Implement the 2008 anti-trafficking law to ensure sex trafficking and forced labor offenders are held accountable through convictions and dissuasive sentences; ensure trafficking investigations efficiently move forward to prosecution; increase efforts to prevent victimization in forced labor and protect potential victims; enhance training of labor inspectors and other officials on identification of victims of forced labor; implement a government-wide victim services database and case management system to improve the tracking of delivery of services across multiple government agencies; continue to enhance and formalize the role of NGOs in identifying potential victims in cooperation with law enforcement; improve training of and communication with NGOs to improve the referral of potential victims to law enforcement; involve NGOs and other civil society members in the development of anti-trafficking efforts; ensure that all trafficking victims are, in practice, able to access available legal services; consider policy or legal changes to ensure all potential trafficking victims are afforded a reflection period, regardless of immigration status, to recover before making an informed decision about whether to assist law enforcement; ensure labor inspectors refer identified forced labor cases for criminal investigation and potential victims to services; consider amending the law to authorize asylum seekers who are also identified trafficking victims to obtain work authorization; increase funding for victim services; enhance training for social workers responsible for trafficked children, including training on meeting the needs of unaccompanied migrant or asylum seeking children who are victims of trafficking; and consider establishing a national rapporteur to enhance anti-trafficking efforts and to better assess needed improvements in victim identification.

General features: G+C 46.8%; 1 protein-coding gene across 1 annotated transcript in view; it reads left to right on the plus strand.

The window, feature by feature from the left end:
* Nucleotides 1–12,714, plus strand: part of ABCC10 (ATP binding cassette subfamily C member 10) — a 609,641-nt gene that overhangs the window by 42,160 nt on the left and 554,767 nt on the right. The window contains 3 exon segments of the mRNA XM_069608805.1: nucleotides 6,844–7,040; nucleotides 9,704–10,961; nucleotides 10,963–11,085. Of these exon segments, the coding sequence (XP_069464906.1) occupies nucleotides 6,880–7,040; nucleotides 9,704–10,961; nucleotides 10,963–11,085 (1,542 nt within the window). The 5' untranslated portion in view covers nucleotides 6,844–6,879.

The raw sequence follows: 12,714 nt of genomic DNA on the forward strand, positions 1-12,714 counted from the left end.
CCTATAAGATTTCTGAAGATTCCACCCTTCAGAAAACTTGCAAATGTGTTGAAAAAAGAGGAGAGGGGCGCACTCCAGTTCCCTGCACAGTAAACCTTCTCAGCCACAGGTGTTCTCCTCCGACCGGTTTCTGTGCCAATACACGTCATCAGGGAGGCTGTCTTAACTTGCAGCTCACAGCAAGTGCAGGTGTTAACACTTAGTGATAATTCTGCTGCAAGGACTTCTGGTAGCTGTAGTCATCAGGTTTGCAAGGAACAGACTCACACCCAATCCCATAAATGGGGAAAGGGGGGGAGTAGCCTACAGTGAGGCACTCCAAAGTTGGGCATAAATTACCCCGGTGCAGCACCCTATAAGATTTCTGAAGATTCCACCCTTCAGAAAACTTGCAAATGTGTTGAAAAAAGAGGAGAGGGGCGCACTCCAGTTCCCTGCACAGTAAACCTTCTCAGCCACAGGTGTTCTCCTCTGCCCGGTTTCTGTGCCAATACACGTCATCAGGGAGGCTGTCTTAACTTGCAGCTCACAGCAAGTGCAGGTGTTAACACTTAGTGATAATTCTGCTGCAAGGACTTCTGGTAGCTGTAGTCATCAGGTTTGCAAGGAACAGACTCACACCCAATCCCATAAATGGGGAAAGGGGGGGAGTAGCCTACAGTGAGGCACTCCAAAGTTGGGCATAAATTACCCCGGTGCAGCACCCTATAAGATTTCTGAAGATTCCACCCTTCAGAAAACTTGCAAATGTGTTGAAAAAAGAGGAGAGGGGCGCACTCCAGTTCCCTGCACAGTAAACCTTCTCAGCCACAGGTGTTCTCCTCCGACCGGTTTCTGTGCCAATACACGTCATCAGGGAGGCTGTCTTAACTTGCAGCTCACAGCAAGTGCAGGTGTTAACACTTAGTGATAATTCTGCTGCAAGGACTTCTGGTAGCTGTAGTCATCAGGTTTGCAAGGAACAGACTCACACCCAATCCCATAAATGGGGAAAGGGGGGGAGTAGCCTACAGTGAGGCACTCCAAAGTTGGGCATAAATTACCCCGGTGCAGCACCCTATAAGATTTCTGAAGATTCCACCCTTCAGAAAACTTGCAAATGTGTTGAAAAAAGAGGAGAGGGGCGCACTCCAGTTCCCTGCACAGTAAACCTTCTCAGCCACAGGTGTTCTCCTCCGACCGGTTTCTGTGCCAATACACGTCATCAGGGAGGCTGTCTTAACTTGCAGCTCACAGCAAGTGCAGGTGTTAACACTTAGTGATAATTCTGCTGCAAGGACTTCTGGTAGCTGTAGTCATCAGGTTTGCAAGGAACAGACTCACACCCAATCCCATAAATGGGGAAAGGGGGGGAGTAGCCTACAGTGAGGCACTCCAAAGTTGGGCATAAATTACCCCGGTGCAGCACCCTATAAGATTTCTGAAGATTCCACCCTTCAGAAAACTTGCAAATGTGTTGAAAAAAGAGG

The Government of Ireland sustained efforts to prosecute trafficking offenders. The government prohibits all forms of trafficking through its 2008 Criminal Law (Human Trafficking) Act, which prescribes penalties up to life imprisonment; these penalties are sufficiently stringent and commensurate with punishments prescribed for other serious crimes, such as rape. The law broadly defines sexual exploitation, including the sexual abuse of children, and conflates possession or creation of child pornography with trafficking in persons, making law enforcement statistics unreliable. During the reporting period, the 2008 Criminal Law (Human Trafficking) Act was amended to come into compliance with certain provisions of EU Directive 2011/36/EU. Authorities initiated 56 new trafficking investigations in 2013, an increase from 37 in 2012, and prosecuted and convicted at least two defendants for human trafficking under Section 3 of the Criminal Law (Human Trafficking) Act 2008. The government did not report any investigations, prosecutions, convictions, or sentencing of government officials for alleged complicity in trafficking-related offenses during the reporting period. In 2013, the government reported authorities initiated two investigations of alleged domestic servitude in diplomatic households. The government trained national police on human trafficking awareness, victim identification, and victim-centered assistance in coordination with NGOs and international organizations. The government also trained social workers, juvenile liaison officers, and vehicular traffic officers in the identification of, and the provision of appropriate assistance to, victims of human trafficking. In 2013, law enforcement cooperated with Poland, Romania, the Netherlands, and the Philippines to investigate trafficking-related offenses.